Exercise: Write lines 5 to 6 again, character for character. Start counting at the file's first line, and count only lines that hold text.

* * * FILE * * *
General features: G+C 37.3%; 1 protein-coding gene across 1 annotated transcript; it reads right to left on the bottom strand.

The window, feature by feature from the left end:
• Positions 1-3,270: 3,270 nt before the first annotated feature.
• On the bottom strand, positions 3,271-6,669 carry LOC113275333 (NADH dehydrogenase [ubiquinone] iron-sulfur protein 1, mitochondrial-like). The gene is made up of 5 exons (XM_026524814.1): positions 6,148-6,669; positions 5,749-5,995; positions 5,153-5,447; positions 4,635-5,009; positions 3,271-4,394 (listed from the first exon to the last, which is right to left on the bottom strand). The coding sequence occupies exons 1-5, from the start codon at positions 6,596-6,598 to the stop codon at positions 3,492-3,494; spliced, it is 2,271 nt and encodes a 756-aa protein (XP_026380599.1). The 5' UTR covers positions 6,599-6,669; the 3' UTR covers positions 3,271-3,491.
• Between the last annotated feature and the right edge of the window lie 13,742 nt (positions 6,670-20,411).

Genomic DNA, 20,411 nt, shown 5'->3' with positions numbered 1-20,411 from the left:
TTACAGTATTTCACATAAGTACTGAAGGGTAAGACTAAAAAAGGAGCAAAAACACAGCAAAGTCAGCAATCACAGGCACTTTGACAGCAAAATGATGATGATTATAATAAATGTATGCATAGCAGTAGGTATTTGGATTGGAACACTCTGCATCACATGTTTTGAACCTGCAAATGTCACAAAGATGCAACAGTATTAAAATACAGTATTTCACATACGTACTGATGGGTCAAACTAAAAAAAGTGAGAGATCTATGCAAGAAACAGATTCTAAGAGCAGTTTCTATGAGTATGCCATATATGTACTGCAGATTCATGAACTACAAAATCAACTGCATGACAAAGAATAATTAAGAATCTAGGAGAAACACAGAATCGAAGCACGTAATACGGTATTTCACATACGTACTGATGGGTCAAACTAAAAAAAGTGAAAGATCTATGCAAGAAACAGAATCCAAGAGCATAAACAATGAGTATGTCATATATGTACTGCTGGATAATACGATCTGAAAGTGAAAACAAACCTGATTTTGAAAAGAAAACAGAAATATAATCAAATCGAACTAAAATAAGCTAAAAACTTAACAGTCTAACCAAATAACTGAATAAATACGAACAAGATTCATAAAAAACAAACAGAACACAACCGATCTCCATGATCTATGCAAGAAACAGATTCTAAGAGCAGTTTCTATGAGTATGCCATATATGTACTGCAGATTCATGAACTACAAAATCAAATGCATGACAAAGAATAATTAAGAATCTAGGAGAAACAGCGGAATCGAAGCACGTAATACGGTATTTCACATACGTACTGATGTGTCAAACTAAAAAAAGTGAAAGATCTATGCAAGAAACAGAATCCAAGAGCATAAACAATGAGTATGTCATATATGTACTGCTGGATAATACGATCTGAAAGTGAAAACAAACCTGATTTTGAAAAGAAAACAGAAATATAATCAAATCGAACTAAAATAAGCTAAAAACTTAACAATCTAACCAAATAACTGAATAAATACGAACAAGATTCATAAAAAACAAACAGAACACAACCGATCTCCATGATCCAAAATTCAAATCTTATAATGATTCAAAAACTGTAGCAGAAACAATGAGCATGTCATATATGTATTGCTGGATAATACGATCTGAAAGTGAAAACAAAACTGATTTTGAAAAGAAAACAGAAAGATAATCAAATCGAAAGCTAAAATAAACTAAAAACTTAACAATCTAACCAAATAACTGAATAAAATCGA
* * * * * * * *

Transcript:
• Between the last annotated feature and the right edge of the window lie 13,742 nt (positions 6,670-20,411).

Genomic DNA, 20,411 nt, shown 5'->3' with positions numbered 1-20,411 from the left: